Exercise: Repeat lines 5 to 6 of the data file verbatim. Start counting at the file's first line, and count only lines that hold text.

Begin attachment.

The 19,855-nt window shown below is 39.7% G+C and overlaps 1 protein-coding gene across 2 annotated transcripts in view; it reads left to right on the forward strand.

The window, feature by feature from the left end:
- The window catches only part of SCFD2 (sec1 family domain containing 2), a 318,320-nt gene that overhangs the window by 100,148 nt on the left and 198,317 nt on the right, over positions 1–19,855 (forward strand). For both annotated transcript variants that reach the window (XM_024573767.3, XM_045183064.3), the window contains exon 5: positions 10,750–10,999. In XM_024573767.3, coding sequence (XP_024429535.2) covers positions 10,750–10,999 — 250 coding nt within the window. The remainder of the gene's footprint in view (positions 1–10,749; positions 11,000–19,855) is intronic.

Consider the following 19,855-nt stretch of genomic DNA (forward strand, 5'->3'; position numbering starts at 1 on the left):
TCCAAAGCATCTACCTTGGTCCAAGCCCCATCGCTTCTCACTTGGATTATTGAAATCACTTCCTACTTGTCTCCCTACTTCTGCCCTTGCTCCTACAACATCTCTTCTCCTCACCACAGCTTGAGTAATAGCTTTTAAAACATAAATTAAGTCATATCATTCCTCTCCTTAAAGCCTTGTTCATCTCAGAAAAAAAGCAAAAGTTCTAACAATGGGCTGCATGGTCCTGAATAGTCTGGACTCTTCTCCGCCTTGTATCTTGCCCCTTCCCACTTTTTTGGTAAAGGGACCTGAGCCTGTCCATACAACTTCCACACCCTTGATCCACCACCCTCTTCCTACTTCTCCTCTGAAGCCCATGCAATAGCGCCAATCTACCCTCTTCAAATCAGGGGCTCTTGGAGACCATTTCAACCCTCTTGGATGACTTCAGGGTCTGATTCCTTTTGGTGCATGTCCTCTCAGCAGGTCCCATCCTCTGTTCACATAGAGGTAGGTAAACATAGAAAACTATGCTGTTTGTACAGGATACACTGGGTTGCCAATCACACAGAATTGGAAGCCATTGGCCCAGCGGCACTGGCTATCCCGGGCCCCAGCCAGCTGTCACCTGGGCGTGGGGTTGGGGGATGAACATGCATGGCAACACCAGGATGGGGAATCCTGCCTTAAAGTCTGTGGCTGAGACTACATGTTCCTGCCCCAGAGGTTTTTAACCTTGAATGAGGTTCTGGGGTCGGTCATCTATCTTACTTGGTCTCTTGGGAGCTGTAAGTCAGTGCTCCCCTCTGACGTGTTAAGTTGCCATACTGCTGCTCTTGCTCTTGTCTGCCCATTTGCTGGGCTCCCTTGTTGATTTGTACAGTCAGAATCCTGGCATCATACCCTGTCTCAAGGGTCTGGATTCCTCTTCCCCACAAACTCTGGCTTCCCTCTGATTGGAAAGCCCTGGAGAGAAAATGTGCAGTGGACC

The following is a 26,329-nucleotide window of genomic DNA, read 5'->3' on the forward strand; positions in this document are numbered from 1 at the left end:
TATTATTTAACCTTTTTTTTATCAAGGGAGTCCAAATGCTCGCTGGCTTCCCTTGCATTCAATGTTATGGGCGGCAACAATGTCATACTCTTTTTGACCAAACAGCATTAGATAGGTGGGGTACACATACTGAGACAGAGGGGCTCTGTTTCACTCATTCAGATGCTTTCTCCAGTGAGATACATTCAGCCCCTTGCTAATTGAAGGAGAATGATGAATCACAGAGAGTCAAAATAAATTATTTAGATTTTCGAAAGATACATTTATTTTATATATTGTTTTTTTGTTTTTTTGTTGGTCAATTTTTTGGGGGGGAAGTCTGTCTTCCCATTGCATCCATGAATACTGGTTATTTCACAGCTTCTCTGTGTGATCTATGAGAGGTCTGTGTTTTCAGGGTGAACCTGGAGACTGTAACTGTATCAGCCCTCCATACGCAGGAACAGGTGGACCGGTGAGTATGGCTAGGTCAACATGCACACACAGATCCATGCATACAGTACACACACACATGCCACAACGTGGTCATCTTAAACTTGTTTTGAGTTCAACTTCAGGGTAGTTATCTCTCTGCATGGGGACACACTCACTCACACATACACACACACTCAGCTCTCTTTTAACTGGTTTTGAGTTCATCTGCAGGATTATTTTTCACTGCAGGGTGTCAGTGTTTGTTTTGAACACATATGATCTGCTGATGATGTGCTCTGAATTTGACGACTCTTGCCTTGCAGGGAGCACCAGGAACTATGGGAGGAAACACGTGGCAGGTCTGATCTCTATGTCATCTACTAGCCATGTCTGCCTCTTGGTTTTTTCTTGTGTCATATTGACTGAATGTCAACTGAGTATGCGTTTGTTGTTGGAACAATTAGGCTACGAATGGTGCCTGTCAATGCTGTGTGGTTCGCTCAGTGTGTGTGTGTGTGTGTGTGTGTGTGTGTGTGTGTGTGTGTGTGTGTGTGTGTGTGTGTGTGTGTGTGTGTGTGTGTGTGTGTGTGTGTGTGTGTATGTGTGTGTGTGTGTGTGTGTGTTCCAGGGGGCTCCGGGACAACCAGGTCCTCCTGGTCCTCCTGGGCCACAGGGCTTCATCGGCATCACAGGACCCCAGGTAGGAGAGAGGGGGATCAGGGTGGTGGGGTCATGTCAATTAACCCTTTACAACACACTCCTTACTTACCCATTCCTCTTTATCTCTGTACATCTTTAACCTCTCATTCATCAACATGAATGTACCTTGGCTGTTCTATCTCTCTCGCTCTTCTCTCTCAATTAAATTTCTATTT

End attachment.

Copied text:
TCCAAAGCATCTACCTTGGTCCAAGCCCCATCGCTTCTCACTTGGATTATTGAAATCACTTCCTACTTGTCTCCCTACTTCTGCCCTTGCTCCTACAACATCTCTTCTCCTCACCACAGCTTGAGTAATAGCTTTTAAAACATAAATTAAGTCATATCATTCCTCTCCTTAAAGCCTTGTTCATCTCAGAAAAAAAGCAAAAGTTCTAACAATGGGCTGCATGGTCCTGAATAGTCTGGACTCTTCTCCGCCTTGTATCTTGCCCCTTCCCACTTTTTTGGTAAAGGGACCTGAGCCTGTCCATACAACTTCCACACCCTTGATCCACCACCCTCTTCCTACTTCTCCTCTGAAGCCCATGCAATAGCGCCAATCTACCCTCTTCAAATCAGGGGCTCTTGGAGACCATTTCAACCCTCTTGGATGACTTCAGGGTCTGATTCCTTTTGGTGCATGTCCTCTCAGCAGGTCCCATCCTCTGTTCACATAGAGGTAGGTAAACATAGAAAACTATGCTGTTTGTACAGGATACACTGGGTTGCCAATCACACAGAATTGGAAGCCATTGGCCCAGCGGCACTGGCTATCCCGGGCCCCAGCCAGCTGTCACCTGGGCGTGGGGTTGGGGGATGAACATGCATGGCAACACCAGGATGGGGAATCCTGCCTTAAAGTCTGTGGCTGAGACTACATGTTCCTGCCCCAGAGGTTTTTAACCTTGAATGAGGTTCTGGGGTCGGTCATCTATCTTACTTGGTCTCTTGGGAGCTGTAAGTCAGTGCTCCCCTCTGACGTGTTAAGTTGCCATACTGCTGCTCTTGCTCTTGTCTGCCCATTTGCTGGGCTCCCTTGTTGATTTGTACAGTCAGAATCCTGGCATCATACCCTGTCTCAAGGGTCTGGATTCCTCTTCCCCACAAACTCTGGCTTCCCTCTGATTGGAAAGCCCTGGAGAGAAAATGTGCAGTGGACC

The following is a 26,329-nucleotide window of genomic DNA, read 5'->3' on the forward strand; positions in this document are numbered from 1 at the left end: